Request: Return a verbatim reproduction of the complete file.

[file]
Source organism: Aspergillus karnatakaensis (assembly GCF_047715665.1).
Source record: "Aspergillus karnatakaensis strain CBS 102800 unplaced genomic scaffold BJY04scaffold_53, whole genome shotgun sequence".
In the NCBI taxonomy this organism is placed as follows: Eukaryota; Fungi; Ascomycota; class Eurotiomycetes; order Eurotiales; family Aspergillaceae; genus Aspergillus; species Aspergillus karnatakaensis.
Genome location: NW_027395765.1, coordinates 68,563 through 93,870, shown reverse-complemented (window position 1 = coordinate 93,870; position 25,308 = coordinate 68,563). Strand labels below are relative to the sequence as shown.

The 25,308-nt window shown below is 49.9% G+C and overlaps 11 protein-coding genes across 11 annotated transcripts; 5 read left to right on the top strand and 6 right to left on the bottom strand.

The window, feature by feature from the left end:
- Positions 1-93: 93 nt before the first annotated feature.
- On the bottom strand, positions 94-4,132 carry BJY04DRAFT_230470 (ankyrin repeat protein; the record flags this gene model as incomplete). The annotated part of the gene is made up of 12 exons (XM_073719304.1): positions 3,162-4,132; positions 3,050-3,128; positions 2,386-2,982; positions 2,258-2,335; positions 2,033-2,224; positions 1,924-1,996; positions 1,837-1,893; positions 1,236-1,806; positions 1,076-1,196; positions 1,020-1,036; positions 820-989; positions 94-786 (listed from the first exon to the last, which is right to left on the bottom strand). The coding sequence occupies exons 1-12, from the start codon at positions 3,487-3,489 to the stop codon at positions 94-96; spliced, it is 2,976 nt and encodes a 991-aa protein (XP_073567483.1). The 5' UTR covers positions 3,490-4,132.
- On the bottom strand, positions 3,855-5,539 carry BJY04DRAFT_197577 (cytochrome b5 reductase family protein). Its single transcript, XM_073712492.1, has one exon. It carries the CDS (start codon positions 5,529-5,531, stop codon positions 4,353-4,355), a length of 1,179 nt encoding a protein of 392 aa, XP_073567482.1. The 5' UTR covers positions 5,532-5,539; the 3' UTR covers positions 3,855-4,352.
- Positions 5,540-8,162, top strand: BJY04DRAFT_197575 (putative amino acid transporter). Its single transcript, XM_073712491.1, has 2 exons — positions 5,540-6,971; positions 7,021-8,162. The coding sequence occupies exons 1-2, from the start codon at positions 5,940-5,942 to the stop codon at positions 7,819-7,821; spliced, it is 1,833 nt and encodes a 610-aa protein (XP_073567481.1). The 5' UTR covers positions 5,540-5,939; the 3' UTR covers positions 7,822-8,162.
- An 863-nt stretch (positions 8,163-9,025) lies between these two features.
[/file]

Source organism: Aspergillus karnatakaensis (assembly GCF_047715665.1).
Source record: "Aspergillus karnatakaensis strain CBS 102800 unplaced genomic scaffold BJY04scaffold_53, whole genome shotgun sequence".
In the NCBI taxonomy this organism is placed as follows: Eukaryota; Fungi; Ascomycota; class Eurotiomycetes; order Eurotiales; family Aspergillaceae; genus Aspergillus; species Aspergillus karnatakaensis.
Genome location: NW_027395765.1, coordinates 68,563 through 93,870, shown reverse-complemented (window position 1 = coordinate 93,870; position 25,308 = coordinate 68,563). Strand labels below are relative to the sequence as shown.

The 25,308-nt window shown below is 49.9% G+C and overlaps 11 protein-coding genes across 11 annotated transcripts; 5 read left to right on the top strand and 6 right to left on the bottom strand.

The window, feature by feature from the left end:
- Positions 1-93: 93 nt before the first annotated feature.
- On the bottom strand, positions 94-4,132 carry BJY04DRAFT_230470 (ankyrin repeat protein; the record flags this gene model as incomplete). The annotated part of the gene is made up of 12 exons (XM_073719304.1): positions 3,162-4,132; positions 3,050-3,128; positions 2,386-2,982; positions 2,258-2,335; positions 2,033-2,224; positions 1,924-1,996; positions 1,837-1,893; positions 1,236-1,806; positions 1,076-1,196; positions 1,020-1,036; positions 820-989; positions 94-786 (listed from the first exon to the last, which is right to left on the bottom strand). The coding sequence occupies exons 1-12, from the start codon at positions 3,487-3,489 to the stop codon at positions 94-96; spliced, it is 2,976 nt and encodes a 991-aa protein (XP_073567483.1). The 5' UTR covers positions 3,490-4,132.
- On the bottom strand, positions 3,855-5,539 carry BJY04DRAFT_197577 (cytochrome b5 reductase family protein). Its single transcript, XM_073712492.1, has one exon. It carries the CDS (start codon positions 5,529-5,531, stop codon positions 4,353-4,355), a length of 1,179 nt encoding a protein of 392 aa, XP_073567482.1. The 5' UTR covers positions 5,532-5,539; the 3' UTR covers positions 3,855-4,352.
- Positions 5,540-8,162, top strand: BJY04DRAFT_197575 (putative amino acid transporter). Its single transcript, XM_073712491.1, has 2 exons — positions 5,540-6,971; positions 7,021-8,162. The coding sequence occupies exons 1-2, from the start codon at positions 5,940-5,942 to the stop codon at positions 7,819-7,821; spliced, it is 1,833 nt and encodes a 610-aa protein (XP_073567481.1). The 5' UTR covers positions 5,540-5,939; the 3' UTR covers positions 7,822-8,162.
- An 863-nt stretch (positions 8,163-9,025) lies between these two features.